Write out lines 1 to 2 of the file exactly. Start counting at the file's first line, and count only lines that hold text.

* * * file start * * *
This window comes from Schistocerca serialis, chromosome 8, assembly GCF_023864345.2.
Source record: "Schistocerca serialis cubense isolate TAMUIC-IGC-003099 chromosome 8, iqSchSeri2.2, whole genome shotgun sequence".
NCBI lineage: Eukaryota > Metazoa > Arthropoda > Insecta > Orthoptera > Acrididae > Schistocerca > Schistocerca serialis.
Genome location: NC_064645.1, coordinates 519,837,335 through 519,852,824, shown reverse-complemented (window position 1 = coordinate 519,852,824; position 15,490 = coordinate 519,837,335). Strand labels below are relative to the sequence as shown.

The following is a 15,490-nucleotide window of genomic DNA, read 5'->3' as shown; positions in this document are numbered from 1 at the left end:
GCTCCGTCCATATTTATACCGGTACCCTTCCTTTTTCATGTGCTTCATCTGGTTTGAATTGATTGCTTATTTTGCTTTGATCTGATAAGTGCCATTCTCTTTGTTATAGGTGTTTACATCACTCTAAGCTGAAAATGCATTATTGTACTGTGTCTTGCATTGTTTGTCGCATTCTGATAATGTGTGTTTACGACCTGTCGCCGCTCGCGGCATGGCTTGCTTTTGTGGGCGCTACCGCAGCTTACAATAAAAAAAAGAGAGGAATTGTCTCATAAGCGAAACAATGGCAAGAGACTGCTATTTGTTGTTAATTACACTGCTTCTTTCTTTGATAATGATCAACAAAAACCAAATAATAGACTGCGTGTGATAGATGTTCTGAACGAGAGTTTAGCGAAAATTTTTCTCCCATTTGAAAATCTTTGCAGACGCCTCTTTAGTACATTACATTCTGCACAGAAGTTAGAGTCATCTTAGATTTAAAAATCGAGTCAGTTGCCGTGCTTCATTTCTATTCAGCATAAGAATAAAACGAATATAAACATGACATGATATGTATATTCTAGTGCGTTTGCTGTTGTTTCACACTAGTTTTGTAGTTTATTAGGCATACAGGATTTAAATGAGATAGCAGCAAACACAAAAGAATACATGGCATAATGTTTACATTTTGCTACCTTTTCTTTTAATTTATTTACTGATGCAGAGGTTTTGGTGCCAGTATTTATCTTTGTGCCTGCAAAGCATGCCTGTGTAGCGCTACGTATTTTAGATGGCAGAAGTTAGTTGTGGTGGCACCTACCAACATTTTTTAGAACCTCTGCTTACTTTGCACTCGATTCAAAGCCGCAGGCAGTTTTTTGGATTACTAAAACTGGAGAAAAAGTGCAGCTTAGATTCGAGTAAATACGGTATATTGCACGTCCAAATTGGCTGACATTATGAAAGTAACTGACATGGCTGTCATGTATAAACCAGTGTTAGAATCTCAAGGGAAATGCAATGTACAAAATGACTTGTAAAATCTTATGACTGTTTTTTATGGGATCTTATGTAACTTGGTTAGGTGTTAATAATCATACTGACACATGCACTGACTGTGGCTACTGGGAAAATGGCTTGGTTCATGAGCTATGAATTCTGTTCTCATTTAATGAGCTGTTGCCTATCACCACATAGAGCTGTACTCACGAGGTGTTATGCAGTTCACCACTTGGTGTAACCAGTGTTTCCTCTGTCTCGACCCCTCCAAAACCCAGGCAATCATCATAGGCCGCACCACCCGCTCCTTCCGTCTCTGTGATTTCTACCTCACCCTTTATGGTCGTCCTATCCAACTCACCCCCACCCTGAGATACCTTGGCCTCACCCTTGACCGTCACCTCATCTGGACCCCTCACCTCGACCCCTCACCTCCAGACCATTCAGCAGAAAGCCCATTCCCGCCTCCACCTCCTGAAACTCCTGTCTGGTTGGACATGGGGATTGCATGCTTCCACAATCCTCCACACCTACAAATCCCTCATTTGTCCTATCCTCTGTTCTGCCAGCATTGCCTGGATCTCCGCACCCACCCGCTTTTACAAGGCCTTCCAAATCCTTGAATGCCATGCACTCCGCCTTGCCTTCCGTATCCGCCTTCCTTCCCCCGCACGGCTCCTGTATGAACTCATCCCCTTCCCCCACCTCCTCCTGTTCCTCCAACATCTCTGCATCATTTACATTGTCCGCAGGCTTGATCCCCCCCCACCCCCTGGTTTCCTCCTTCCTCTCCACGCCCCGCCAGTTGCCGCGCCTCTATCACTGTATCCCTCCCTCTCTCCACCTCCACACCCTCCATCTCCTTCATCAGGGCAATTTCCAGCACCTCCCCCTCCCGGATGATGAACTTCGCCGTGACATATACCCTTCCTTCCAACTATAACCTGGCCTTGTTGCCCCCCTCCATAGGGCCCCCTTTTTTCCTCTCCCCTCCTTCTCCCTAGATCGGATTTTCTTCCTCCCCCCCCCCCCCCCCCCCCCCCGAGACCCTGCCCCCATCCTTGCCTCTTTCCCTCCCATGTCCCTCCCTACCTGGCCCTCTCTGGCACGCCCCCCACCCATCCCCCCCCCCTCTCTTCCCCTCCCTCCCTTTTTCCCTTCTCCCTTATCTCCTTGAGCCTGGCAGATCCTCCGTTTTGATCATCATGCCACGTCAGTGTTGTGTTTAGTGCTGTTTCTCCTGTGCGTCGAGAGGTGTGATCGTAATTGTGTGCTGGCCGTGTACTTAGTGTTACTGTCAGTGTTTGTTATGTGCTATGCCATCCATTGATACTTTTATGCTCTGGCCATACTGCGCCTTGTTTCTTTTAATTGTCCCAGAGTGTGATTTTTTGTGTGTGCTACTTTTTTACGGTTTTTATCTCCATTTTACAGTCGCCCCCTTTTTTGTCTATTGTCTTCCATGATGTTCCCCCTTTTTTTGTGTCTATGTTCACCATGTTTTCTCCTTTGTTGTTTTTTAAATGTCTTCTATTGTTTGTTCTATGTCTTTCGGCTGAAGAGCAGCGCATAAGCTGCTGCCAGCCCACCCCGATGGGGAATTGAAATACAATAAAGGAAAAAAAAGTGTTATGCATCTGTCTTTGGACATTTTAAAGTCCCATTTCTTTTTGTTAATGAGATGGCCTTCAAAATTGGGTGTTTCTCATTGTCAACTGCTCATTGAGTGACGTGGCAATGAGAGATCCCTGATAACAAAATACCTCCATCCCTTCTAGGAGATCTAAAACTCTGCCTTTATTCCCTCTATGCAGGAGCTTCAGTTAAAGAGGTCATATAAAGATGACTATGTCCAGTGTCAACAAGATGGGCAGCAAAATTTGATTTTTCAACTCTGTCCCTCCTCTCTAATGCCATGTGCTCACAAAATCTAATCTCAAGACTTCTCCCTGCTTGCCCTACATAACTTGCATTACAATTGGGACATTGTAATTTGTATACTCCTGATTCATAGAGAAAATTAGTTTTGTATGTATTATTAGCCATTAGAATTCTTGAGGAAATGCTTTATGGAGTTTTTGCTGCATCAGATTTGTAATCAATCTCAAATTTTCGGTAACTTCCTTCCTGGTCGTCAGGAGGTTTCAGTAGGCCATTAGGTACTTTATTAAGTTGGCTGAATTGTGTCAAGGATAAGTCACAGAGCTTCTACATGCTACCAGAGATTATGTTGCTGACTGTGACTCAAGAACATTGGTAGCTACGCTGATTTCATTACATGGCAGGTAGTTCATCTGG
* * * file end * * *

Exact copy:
This window comes from Schistocerca serialis, chromosome 8, assembly GCF_023864345.2.
Source record: "Schistocerca serialis cubense isolate TAMUIC-IGC-003099 chromosome 8, iqSchSeri2.2, whole genome shotgun sequence".